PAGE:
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Let’s Keep All Families Covered: New Report Finds Number of Uninsured Latino Children in Utah on the Rise

2020 Utah Legislature Made Strides to Help All Children Stay Covered

Decades of progress improving health coverage rates for Latino children has begun to erode nationwide, and Utah is seeing significant increases in both the number and rate of children going without insurance, according to a new report by UnidosUS and Georgetown University Center for Children and Families. These findings raise concerns that many children may not be able to access the health care they need during the COVID-19 pandemic.

Utah’s rate of uninsured Latino children rose faster than the national average, a statistically significant increase from 11.1 to 17.3 percent between 2016 and 2018. The number of children increased by about 60 percent, from about 18,900 to more than 30,200. What’s more, Latino children are almost 3½ times as likely to be uninsured as non-Latino children in Utah in 2018, a gap that is greater than the national average.

The report authors point to Trump Administration policies and rhetoric targeting immigrant families, as well as efforts to undermine health care programs, which have made it more difficult for families to sign their eligible children up for public health coverage. These national factors may influence children in Utah and the trend in the wrong direction.

During the 2020 Legislative Session, the Utah Legislature took a significant measure to reverse this trend and improve coverage for all Utah children by appropriating funding to keep children covered, a policy known as Medicaid 12-month continuous eligibility. Continuous eligibility ensures children can maintain stable, year-round health coverage, even if parents experience temporary changes in income or employment status, especially important given the abrupt changes many low-income families are experiencing now.

State Senator Luz Escamilla, champion for 12-month continuous coverage and children’s health care, said: “Health coverage is critical for all children because it improves their health and educational outcomes during childhood and sets them up for a healthier and more prosperous future with better opportunities to reach their full potential.” Said Senator Escamilla, “The actions this session show that working together we can make progress to help Utah kids.”

A policy of continuous coverage is a key priority of the 100% Kids Coverage Campaign, led by Voices for Utah Children, to ensure that all children in the state have health coverage. The campaign also calls for more Medicaid and CHIP outreach and coverage for children regardless of their family immigration status. Report lead author, Kelly Whitener notes, “The majority of uninsured children are eligible for affordable health coverage through Medicaid or CHIP but not enrolled.”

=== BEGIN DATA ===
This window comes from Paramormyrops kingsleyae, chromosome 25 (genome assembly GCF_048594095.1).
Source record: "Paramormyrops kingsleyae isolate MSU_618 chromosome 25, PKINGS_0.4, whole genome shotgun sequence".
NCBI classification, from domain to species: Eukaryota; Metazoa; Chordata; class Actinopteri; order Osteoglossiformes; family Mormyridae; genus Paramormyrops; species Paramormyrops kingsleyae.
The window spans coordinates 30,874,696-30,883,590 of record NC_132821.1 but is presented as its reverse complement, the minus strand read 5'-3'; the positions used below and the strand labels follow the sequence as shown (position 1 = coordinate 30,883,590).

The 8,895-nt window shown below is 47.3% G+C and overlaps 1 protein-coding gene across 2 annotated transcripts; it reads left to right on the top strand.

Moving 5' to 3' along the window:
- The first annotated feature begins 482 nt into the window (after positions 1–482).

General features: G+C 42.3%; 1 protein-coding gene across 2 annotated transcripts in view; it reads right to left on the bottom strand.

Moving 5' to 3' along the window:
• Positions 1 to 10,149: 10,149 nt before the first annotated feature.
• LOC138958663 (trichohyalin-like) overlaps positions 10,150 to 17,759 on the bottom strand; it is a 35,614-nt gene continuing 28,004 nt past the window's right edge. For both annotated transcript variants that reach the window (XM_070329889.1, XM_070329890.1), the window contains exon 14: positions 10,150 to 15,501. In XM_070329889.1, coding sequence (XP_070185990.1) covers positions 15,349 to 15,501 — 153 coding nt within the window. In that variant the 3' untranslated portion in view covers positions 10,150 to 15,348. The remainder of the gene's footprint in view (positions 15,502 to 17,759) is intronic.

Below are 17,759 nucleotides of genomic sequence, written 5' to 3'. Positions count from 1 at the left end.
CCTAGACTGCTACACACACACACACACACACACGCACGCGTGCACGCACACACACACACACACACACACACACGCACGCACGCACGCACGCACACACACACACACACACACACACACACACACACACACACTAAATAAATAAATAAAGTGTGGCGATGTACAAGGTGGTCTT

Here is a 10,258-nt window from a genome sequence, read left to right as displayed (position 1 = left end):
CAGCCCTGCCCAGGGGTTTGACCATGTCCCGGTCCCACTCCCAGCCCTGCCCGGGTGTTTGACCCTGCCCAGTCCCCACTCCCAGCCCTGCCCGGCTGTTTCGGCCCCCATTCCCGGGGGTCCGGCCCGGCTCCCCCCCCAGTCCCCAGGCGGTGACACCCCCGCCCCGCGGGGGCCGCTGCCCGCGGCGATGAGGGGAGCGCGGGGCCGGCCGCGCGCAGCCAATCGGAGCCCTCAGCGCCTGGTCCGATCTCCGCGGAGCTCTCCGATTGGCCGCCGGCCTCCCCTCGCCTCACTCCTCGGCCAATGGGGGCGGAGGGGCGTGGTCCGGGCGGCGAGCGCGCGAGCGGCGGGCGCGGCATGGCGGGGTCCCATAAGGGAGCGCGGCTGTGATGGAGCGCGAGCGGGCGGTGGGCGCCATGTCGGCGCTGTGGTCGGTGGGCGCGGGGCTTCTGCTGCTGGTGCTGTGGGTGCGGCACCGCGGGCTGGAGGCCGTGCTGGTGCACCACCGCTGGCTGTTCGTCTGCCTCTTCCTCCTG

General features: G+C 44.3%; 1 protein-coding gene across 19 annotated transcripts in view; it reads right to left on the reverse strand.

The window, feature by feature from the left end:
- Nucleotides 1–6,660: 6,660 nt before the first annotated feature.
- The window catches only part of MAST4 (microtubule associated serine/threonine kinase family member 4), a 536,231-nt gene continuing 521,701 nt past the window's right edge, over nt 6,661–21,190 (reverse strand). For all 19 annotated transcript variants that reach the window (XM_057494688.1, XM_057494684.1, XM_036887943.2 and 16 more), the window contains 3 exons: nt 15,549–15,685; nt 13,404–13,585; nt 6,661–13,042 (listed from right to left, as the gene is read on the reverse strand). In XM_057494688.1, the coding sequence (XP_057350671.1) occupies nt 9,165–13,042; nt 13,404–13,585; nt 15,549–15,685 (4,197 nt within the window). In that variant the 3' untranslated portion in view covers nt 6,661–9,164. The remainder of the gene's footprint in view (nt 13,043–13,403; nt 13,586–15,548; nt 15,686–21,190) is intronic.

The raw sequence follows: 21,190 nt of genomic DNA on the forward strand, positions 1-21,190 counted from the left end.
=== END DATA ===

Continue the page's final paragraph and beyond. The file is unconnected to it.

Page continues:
Voices for Utah Children policy analyst, Ciriac Alvarez Valle said, “Going forward, we will work to help more children and families get covered and overcome barriers to enrollment and care.” Alvarez Valle added, “No family should be afraid to get the care they need. We call on our state leaders to help Utah families feel safe getting health care now.”

For help enrolling in health insurance, visit:  or call 2-1-1

For the full report:


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It’s been a busy end-of-year for Utah kids’ health coverage, from ACA open enrollment to full Medicaid expansion (almost!). Here’s what’s been going on and what lies ahead in 2020...

Where are Utah kids going??

At the last Utah Medicaid Advisory Committee meeting, we learned that 398 children dis-enrolled from Medicaid and CHIP in October. While this is better than the 2,637 who lost coverage the previous month (no, that’s not a typo), the question remains: Where are these kids going?? Are they moving over to the private insurance market? Or are they uninsured? Unfortunately, we still don’t know.

American Community Survey data suggest lower income children are the most likely to be uninsured in Utah. However, we do not have good real-time data to track why Utah kids are dis-enrolling from Medicaid or CHIP at such an unprecedented rate.

Reasons for this coverage loss may include red tape and confusion about children’s health insurance options, and federal anti-immigrant hostilities creating a climate of fear for many families. But again, our best data has a one-year lag time. It is critical we make sure kids are getting connected with health insurance now. We know from research that when kids go uninsured it has a negative impact on their life trajectory.

We commend our state agencies for their attention to this issue; we urge them to survey families who recently lost coverage so that we can make sure kids are getting covered and staying covered.

Full Medicaid expansion*… coming soon to Utah?

In November, the Utah Department of Health submitted its “fallback” waiver request to fully expand Medicaid! On December 7th, the federal comment period closed. THANK YOU to the over 4,800 people who submitted federal and state comments.